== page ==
For those of us who have heard 2 Timothy 2:2 so often, and likely even can repeat it from memory, how often have we considered verse 3? Without looking it up, can you tell me how verse 3 starts? It says, “Share in suffering as a good soldier of Christ Jesus.”
Once Paul gives Timothy the charge to make disciples who make disciples, the very next thing he says is “Share in suffering.” And should we really be surprised? The Master disciple-maker was put to death on a cross. And Timothy’s own discipler is writing this letter to him from prison. Paul wasn’t in prison just for being a disciple of Jesus. If he would have just loved Jesus and kept it to himself, no one would have bothered to go to all the trouble to put Paul into prison. But what got him locked up was that he made disciples of Jesus. He was fruitful in multiplying his life.
So we can start with this cost in verse 3: One of the costs of disciplemaking can be opposition, even persecution. Enemies of Jesus don’t typically bother opposing Christians who keep to themselves. It’s not worth the hassle. But when followers of Jesus are fruitful in making disciples, they become strategic targets for resistance. Very few today oppose simply holding the Christian faith; it’s proselytizing — or disciple-making – that will get you in trouble.
Verses 4–6, then, give us three illustrations: the solider, the athlete, and the farmer, and in each of these we can identify various costs. I’ll identify two with each (for a total of six), but it would be very easy to point out more.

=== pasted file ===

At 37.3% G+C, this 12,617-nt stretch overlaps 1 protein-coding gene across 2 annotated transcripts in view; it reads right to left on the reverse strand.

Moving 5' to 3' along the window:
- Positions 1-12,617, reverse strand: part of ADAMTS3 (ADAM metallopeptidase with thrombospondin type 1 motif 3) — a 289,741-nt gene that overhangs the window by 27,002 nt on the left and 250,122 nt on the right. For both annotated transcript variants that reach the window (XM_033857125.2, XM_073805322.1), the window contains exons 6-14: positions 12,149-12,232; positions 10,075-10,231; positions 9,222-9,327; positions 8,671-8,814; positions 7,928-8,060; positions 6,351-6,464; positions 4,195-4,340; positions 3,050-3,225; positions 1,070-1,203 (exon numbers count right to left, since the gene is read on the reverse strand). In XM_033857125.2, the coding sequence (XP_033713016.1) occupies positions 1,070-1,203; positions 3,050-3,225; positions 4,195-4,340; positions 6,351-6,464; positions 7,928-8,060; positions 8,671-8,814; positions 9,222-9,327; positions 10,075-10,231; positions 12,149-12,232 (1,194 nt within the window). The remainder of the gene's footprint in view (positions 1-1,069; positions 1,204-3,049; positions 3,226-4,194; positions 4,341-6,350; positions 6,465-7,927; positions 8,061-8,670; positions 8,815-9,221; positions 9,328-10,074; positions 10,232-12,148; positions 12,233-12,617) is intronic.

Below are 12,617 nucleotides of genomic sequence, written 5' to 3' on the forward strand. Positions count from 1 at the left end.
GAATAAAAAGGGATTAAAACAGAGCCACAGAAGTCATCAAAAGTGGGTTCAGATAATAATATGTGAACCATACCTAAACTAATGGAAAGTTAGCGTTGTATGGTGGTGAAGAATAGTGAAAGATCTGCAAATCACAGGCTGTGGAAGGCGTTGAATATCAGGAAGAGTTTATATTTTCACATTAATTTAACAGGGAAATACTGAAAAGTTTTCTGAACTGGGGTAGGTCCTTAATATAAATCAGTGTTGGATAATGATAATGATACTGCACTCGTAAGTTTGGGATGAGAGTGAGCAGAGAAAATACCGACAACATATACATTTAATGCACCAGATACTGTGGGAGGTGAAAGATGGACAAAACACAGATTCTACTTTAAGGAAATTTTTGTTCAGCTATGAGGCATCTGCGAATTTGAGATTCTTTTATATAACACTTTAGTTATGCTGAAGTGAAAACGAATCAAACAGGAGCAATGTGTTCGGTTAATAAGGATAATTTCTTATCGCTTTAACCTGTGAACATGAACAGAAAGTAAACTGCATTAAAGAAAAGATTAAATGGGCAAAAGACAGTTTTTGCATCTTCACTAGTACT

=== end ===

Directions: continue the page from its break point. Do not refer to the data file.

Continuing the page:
The Soldier (verse 4)
Verse 4: “No soldier gets entangled in civilian pursuits, since his aim is to please the one who enlisted him.”
We live in the age of distraction. And not only will disciplemaking be sidelined if we smartphone and entertain ourselves to death, but Satan has a thousand readymade, event-oriented distractions to divert us from pleasing Jesus in the grunt work of advancing the gospel through the process of disciplemaking. We are bombarded not just by obvious time-wasters, but good initiatives that, if we’re not careful, will not just supplement disciplemaking, but supplant it. So the first cost is not getting “entangled in civilian pursuits,” but keeping our mission, the Great Commission in mind. And an aspect of this is not just attention in our schedule, but attention in the moment.
3. Pleasing others